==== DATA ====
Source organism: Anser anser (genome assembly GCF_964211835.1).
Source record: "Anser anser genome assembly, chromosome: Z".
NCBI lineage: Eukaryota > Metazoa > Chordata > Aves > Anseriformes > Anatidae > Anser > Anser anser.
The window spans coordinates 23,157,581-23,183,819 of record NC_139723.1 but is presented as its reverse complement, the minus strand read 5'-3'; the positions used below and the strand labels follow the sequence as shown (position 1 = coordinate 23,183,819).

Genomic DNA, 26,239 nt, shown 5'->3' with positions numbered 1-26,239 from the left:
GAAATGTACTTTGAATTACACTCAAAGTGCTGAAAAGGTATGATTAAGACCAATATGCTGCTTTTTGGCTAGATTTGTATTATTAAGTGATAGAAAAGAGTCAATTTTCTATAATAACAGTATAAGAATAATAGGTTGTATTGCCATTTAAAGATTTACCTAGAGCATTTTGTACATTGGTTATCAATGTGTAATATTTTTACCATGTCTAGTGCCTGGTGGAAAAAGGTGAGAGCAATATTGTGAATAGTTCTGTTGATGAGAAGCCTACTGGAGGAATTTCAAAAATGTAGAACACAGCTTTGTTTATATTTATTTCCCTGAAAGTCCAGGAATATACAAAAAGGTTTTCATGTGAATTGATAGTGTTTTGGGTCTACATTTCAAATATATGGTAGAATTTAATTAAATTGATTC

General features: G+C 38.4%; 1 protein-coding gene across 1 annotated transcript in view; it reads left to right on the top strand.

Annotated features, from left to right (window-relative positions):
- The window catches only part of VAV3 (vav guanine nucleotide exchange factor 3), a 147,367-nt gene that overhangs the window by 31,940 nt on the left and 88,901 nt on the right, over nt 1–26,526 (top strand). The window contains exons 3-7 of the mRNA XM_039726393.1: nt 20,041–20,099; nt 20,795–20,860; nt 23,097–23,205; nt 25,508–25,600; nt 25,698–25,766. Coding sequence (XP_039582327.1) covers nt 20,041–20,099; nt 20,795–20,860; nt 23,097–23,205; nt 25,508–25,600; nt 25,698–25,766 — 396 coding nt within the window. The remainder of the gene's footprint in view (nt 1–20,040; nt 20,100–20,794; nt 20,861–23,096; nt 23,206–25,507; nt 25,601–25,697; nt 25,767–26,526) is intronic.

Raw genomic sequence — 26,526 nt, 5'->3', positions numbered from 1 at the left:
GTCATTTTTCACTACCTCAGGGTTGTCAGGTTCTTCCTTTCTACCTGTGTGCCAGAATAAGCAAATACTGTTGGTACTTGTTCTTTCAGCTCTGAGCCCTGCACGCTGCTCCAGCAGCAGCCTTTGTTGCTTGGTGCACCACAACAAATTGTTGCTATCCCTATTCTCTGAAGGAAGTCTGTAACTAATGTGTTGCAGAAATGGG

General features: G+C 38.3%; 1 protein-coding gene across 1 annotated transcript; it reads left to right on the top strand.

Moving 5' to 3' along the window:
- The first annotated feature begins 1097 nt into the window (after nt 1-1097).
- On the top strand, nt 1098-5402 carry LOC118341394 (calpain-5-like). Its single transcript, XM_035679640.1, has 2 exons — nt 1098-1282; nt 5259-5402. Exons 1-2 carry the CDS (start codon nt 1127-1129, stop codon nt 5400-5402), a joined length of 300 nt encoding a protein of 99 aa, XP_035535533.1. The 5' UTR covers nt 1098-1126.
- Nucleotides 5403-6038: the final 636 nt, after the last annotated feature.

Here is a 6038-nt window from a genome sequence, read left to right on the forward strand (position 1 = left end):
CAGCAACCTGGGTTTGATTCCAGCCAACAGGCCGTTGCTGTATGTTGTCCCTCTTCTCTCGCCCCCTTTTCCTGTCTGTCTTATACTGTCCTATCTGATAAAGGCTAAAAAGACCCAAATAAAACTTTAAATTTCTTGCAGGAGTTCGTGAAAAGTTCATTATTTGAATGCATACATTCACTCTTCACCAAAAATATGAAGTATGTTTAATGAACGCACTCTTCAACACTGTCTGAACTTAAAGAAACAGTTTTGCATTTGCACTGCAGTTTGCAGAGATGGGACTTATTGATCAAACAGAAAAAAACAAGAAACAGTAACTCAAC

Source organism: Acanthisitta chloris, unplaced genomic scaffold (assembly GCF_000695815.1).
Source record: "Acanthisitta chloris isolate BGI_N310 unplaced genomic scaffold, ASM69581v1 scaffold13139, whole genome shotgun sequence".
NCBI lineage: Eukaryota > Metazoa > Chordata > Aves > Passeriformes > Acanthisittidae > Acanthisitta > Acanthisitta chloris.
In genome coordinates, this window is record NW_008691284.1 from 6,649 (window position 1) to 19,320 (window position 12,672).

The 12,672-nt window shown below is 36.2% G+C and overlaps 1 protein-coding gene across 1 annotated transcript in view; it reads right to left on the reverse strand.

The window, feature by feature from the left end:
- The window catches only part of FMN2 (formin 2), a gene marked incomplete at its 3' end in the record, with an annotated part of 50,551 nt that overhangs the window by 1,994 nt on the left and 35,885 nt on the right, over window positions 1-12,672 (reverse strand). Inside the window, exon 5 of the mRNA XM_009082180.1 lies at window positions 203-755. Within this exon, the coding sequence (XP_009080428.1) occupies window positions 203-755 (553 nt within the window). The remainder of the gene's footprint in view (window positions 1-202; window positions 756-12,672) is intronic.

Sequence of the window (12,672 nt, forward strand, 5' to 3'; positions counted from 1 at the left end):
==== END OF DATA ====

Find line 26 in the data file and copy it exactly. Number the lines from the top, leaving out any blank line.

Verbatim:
Sequence of the window (12,672 nt, forward strand, 5' to 3'; positions counted from 1 at the left end):